· The canon of Cosmas of Maiouma ·
Christian hymnograpy, especially in the Syrian and Byzantine traditions sings of the Cross of Christ and presents it on every occasion as a place of victory over death. In the Byzantine rite Office of Matins for the Feast of the Exaltation of the Holy Cross on 14 September is a canon composed by Cosmas of Maiouma (675-752) [also called Cosmas the Melodian]. Originally from Damascus and adopted by the family of John Damascene, he was educated with him; a monk at the monastery of San Saba and later Bishop of Maiouma, near Gaza, he is the author of liturgical compositions that have been incorporated into the Byzantine eucologion.
In Matins, the canon replaces the Old Testament biblical hymns and Cosmas comments on the Old Testament passages as prefigurations and prophesies of the Cross of Christ. Moses already prefigured the triumphant Cross: “Outlining a cross, Moses, with his vertical staff, divided the Red Sea for Israel which passed through it dry, then he reunited the roaring waters, turning them against the Pharaoh's chariots, stretching out his invincible weapon”. Then Jonah, praying in the belly of the whale with his arms outstretched, prefigured Christ's Passion and Resurrection: “In the belly of the sea monster, Jonah stretched out his palms in the form of a cross, clearly prefiguring the saving Passion: therefore, emerging on the third day, he represented the resurrection beyond this world of the God Christ crucified in the flesh who with his Resurrection on the third day illumined the world”.
Cosmas saw the great moments in Moses' life as a prefiguration of the Cross: “standing between the two priests, Moses once prefigured in himself the immaculate Passion. Then arranging himself in the form of a cross, he raised the trophy with his arms outstretched, annihilating the power of the evil Amalek. Moses placed on a pole the remedy that saved the people from the poisonous and destructive bites. He bound the serpent that crawled on the ground crosswise to the wood, an image of the cross, and with this triumphed over the scourge. On one occasion Moses transformed with his staff the brackish springs in the desert, prefiguring the conversion of the people to piety, thanks to the cross”.
Several times Cosmas drew a parallel between the cross and the tree of Paradise. “In Paradise once upon a time a tree emptied me, because by making me taste the fruit, the enemy introduced death; but the tree of the Cross, which brings the habit of life to men, was planted on earth, and the whole world was filled with every joy”. The Cross then became a weapon of the Church: “A staff is taken as a figure of the mystery; for the Church which was once barren, the tree of the Cross has now flowered, as strength and support. The hard rock hit by the staff, caused water to flow for a rebellious and hard-hearted people, revealed the mystery of the Church chosen by God, whose Cross is strength and support. The immaculate size, pierced by a spear caused water and blood to flow, inaugurating the covenant and washing away sins: the Cross, in fact, is the boast of believers”.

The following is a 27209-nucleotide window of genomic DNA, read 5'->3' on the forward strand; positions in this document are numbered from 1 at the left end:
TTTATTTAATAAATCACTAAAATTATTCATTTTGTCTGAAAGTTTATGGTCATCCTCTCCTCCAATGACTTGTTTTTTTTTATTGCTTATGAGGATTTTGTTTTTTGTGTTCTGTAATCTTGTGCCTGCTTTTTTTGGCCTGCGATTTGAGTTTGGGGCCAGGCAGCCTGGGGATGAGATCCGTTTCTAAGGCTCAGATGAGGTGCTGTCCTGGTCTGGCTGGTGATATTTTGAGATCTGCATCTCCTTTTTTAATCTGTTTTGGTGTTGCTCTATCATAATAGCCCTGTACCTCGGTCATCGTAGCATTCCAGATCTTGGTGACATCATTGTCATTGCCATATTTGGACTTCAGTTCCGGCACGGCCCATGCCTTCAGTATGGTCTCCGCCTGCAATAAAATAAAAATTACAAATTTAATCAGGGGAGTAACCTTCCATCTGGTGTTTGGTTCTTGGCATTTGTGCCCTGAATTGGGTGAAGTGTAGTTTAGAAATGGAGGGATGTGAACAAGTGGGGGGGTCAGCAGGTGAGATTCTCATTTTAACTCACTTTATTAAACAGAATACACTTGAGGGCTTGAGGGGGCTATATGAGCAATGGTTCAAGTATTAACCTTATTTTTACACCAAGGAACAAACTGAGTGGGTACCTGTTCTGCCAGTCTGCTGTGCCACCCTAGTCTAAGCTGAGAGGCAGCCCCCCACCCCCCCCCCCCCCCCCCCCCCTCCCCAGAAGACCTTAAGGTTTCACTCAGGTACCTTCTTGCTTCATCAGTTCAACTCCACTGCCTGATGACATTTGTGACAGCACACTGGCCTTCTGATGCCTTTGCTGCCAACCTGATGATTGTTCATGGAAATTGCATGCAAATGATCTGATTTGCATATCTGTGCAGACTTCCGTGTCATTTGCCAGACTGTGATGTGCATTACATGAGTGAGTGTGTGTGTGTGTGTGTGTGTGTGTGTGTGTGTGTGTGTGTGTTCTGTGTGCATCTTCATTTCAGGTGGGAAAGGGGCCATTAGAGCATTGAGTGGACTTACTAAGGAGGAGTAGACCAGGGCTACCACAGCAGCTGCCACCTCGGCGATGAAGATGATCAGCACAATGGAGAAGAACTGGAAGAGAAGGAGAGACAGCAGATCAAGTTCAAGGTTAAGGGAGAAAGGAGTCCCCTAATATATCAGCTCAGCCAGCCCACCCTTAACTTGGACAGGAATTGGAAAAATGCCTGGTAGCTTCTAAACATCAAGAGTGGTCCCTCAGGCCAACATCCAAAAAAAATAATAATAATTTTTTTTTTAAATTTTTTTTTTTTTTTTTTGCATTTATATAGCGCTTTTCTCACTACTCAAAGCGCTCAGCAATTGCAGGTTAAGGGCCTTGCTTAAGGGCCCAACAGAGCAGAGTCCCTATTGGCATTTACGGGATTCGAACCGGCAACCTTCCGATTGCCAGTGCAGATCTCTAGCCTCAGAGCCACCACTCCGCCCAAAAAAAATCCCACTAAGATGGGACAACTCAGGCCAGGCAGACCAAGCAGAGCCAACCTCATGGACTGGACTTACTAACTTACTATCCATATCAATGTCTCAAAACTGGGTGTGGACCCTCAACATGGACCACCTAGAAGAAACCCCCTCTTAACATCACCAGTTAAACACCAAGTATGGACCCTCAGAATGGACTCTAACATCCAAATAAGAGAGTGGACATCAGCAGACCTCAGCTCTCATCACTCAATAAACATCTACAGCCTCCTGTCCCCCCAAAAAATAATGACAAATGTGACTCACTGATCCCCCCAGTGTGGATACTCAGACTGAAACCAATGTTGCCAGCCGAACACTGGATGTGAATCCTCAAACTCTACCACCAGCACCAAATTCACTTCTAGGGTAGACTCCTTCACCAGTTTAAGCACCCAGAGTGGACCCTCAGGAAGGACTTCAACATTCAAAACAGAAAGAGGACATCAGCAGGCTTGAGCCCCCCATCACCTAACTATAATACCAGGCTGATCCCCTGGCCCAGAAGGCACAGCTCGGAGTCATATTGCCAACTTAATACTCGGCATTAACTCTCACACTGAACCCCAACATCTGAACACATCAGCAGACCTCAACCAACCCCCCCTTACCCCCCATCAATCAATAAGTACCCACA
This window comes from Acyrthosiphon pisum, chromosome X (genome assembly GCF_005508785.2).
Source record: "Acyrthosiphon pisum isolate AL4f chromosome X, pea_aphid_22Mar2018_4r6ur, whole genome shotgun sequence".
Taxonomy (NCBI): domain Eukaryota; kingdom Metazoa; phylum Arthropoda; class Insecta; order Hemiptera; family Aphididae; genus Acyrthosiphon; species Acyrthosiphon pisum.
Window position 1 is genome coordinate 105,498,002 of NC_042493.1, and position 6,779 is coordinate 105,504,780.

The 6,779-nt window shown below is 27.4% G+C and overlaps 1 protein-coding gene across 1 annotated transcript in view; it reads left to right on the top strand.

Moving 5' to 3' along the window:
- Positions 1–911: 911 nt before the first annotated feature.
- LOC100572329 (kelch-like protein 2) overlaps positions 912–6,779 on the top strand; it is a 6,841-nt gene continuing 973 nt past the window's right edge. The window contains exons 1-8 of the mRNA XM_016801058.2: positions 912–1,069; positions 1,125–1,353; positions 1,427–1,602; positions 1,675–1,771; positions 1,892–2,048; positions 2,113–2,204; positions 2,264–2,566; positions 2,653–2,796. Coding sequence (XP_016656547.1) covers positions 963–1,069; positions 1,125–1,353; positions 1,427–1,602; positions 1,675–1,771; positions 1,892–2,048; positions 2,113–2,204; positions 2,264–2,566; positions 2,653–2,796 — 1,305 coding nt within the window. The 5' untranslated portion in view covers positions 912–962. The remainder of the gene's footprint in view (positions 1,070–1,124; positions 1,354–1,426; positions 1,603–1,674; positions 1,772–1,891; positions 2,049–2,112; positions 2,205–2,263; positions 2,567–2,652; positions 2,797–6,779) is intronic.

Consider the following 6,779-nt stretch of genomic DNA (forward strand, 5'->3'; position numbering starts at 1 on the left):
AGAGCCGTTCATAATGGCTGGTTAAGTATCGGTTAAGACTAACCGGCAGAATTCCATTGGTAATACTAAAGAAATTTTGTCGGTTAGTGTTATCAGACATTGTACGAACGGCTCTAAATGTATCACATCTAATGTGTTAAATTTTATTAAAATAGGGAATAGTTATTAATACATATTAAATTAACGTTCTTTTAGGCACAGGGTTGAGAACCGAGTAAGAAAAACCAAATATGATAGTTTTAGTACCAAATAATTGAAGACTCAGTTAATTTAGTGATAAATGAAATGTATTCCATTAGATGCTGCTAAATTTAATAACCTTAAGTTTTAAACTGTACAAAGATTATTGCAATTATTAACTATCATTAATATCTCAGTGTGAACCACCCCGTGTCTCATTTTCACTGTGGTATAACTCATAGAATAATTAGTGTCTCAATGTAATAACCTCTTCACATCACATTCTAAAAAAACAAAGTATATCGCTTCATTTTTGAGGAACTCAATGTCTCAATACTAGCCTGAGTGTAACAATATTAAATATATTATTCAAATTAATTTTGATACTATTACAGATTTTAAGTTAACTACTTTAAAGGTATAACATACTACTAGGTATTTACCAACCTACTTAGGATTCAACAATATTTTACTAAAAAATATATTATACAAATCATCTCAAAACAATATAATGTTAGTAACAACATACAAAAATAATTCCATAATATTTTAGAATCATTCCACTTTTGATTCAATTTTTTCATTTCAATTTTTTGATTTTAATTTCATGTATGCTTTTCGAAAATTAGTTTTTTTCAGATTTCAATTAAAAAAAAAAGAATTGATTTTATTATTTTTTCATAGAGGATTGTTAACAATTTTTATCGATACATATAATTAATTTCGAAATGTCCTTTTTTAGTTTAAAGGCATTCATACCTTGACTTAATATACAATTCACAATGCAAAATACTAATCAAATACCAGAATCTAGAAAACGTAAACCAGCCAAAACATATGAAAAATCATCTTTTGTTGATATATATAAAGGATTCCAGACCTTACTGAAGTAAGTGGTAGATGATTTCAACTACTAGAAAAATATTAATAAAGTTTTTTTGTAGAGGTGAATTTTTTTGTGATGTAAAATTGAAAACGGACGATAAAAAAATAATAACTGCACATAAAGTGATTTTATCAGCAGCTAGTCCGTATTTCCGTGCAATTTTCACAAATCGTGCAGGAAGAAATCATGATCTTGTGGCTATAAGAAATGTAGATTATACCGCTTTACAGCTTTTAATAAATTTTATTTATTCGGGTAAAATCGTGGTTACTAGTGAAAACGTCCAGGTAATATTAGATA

From the image of the Cross as the tree of life, Cosmas develops the theme of Christ crucified as bait for the enemy who in Paradise became a deceiver with a tree and a fruit: “O most blessed tree, on which Christ, Kind and Lord was hung! For you has fallen the one who had deceived with a tree, was lured away from God who in the flesh was nailed to the Cross in you, and gives peace to our souls”. Then the theme of the cross is taken up as a victory over the cherubim with flaming swords who guard the entry to Paradise: “Before you, famous tree on which Christ was hung, the rotating swords that guarded Eden was afraid, and the terrible cherubim retreated before Christ nailed to you, who bestow peace upon our souls”.
Throughout the canon the author underlines the profession of Trinitarian faith, based on Old Testament images: “Bless, children, equal in number to the Trinity, God the Father Creator, sing hymns to the Word who came down and changed fired into dew; exalt throughout the centuries the Most Holy Spirit who bestows life upon all”. Moreover, he highlights the Incarnation: “While the tree watered by the blood of the Incarnate Word of God is raised, sing, heavenly hosts, celebrating the redemption of mortals. Adore, O Peoples, the Cross of Christ, through whom the world was given resurrection”.
Lastly, from the parallel between the Church and Paradise he develops the parallel between Mary and Paradise: “You are a mystic Paradise which, without cultivation, O Mother of God, produced Christ, by whom the live-giving tree of the Cross was planted on earth: in worshipping him, through the Cross which is now exalted, we glorify you. Let all the trees in the wood rejoice, for their nature has been sanctified by the One who planted it in the beginning, Christ, stretched out on the wood. For this reason we glorify you”
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